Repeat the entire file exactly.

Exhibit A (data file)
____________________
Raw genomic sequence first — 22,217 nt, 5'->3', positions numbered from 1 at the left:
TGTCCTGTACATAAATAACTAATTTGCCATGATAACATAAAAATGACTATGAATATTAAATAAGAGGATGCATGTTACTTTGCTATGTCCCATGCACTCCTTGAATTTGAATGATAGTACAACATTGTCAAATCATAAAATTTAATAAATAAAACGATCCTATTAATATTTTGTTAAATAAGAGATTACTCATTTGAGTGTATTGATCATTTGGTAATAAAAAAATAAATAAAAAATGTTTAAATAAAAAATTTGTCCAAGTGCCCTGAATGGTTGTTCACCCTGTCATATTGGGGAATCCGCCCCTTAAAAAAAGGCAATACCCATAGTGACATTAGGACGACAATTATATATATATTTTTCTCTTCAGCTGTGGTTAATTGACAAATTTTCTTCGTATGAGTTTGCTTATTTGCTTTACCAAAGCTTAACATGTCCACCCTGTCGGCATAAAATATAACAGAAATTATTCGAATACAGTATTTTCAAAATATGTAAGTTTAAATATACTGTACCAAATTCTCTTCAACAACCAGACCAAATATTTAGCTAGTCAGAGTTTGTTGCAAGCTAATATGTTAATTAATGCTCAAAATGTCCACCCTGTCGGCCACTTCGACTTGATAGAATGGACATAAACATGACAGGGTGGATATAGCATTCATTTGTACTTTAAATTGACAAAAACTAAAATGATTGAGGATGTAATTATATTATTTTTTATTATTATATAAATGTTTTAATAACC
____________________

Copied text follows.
Raw genomic sequence first — 22,217 nt, 5'->3', positions numbered from 1 at the left:
TGTCCTGTACATAAATAACTAATTTGCCATGATAACATAAAAATGACTATGAATATTAAATAAGAGGATGCATGTTACTTTGCTATGTCCCATGCACTCCTTGAATTTGAATGATAGTACAACATTGTCAAATCATAAAATTTAATAAATAAAACGATCCTATTAATATTTTGTTAAATAAGAGATTACTCATTTGAGTGTATTGATCATTTGGTAATAAAAAAATAAATAAAAAATGTTTAAATAAAAAATTTGTCCAAGTGCCCTGAATGGTTGTTCACCCTGTCATATTGGGGAATCCGCCCCTTAAAAAAAGGCAATACCCATAGTGACATTAGGACGACAATTATATATATATTTTTCTCTTCAGCTGTGGTTAATTGACAAATTTTCTTCGTATGAGTTTGCTTATTTGCTTTACCAAAGCTTAACATGTCCACCCTGTCGGCATAAAATATAACAGAAATTATTCGAATACAGTATTTTCAAAATATGTAAGTTTAAATATACTGTACCAAATTCTCTTCAACAACCAGACCAAATATTTAGCTAGTCAGAGTTTGTTGCAAGCTAATATGTTAATTAATGCTCAAAATGTCCACCCTGTCGGCCACTTCGACTTGATAGAATGGACATAAACATGACAGGGTGGATATAGCATTCATTTGTACTTTAAATTGACAAAAACTAAAATGATTGAGGATGTAATTATATTATTTTTTATTATTATATAAATGTTTTAATAACC